Campaigners calling for a single state-run health scheme want to end what they say is the "pseudo competition" of Switzerland's compulsory health insurance system.This content was published on January 9, 2007 - 15:54
Two months ahead of a nationwide ballot on the issue, a committee repeated its calls for a "yes" vote, arguing their solution to rising costs would be leaner, cheaper and more transparent.
Andreas Rieger, co-president of the country's largest union Unia, said on Tuesday that if the government were now to describe such a proposal as an "undemocratic monster", it would only show voters how cosy the authorities were with private insurers.
The committee warned the current system had created an administrative overhead that has contributed to spiralling healthcare costs in Switzerland. Families in particular face hefty monthly bills for their premiums, which vary from canton to canton.
In December the government came out against the idea of introducing a single health insurance company, claiming that it wouldn't solve the problem of rising premiums.
The government line supports the position of a cross-party committee of parliamentarians who also argue that the initiative creates more problems than it can resolve.
They said a single health insurance would create a two-tier system, where only well-off people could afford to pay for extra health coverage.
"Middle class tax"
Interior Minister Pascal Couchepin, from the centre-right Radical Party, argued in December that the initiative would not resolve the problem of soaring costs for basic insurance.
The people's initiative wants to do away with the free choice of health insurers, and link premiums to income and personal wealth, bringing together more than 80 insurers under one roof over the next three years.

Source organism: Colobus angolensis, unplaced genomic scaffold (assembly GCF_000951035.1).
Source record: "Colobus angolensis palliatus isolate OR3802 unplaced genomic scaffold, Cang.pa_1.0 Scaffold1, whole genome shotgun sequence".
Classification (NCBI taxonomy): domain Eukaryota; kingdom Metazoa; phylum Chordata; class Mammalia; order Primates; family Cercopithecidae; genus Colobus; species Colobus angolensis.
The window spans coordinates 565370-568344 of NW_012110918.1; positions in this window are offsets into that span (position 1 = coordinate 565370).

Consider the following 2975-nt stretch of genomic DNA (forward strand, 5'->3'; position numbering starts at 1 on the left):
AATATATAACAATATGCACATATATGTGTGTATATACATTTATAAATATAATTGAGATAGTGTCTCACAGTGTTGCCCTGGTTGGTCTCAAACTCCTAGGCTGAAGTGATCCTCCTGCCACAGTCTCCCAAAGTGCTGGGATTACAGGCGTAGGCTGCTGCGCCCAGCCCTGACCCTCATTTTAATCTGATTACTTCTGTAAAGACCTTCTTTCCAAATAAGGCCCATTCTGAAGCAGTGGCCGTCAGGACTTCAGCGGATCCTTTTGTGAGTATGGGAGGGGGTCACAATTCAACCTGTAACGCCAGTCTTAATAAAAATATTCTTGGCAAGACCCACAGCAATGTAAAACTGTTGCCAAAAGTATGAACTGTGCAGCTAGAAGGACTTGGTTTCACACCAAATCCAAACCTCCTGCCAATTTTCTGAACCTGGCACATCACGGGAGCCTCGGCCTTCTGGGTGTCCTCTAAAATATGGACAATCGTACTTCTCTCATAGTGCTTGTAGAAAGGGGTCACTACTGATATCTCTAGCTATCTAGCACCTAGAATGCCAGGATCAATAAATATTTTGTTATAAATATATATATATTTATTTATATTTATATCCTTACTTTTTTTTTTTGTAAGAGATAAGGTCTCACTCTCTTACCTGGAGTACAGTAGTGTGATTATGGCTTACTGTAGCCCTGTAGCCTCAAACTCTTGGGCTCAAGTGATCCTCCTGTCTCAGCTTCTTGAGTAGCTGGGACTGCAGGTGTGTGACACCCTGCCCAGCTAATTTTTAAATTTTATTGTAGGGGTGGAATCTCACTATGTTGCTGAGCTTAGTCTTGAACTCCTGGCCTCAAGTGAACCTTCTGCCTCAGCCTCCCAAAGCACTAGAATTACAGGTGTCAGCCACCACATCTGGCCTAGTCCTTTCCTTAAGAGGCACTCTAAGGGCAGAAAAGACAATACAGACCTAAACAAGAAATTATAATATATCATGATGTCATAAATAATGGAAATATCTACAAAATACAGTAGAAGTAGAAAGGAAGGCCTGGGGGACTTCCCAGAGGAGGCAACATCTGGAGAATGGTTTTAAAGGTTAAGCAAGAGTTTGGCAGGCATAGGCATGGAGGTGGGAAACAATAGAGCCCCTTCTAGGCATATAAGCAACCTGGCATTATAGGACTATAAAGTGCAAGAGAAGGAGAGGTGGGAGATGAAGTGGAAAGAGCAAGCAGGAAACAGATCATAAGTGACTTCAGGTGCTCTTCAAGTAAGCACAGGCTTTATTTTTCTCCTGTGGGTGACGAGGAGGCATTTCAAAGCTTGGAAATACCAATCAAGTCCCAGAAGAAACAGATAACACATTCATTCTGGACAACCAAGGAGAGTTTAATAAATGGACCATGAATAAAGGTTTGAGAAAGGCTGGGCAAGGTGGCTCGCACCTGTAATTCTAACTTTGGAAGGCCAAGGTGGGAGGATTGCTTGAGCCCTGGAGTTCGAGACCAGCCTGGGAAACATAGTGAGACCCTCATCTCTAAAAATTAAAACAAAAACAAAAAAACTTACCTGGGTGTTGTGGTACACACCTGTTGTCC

Such a scheme would eliminate any kind of competition or need for innovation, the interior minister claimed. People would no longer be able to change insurance schemes if they were unhappy and any potential cost-saving options within schemes would be wiped out.
He said creating a premium based on how much you earn is tantamount to introducing a new tax targeting mainly the middle classes.
Campaigners on Tuesday rejected Couchepin's arguments.
Natalie Imboden, from the Swiss Trade Union Federation, said the private insurance system "was obviously a part of the problem and not the solution" and that neither patients nor the health system had benefited from the current set-up.
Christine Goll, president of the public service union, called for Couchepin's "dismantling policy" to be curbed.
"A top-quality health insurance concept for everyone must also be possible in the future," she said.
swissinfo with agencies
The initiative was launched by a family association from western Switzerland. It has the support of centre-left political parties, notably the Social Democrats.
The association collected just over 110,000 signatures to force a nationwide vote on a constitutional amendment. It is calling for a single state-run health insurance company funded by premiums which are based on health and personal wealth.
The government and parliament have come out against the proposal.
The vote is scheduled for March 11, 2007.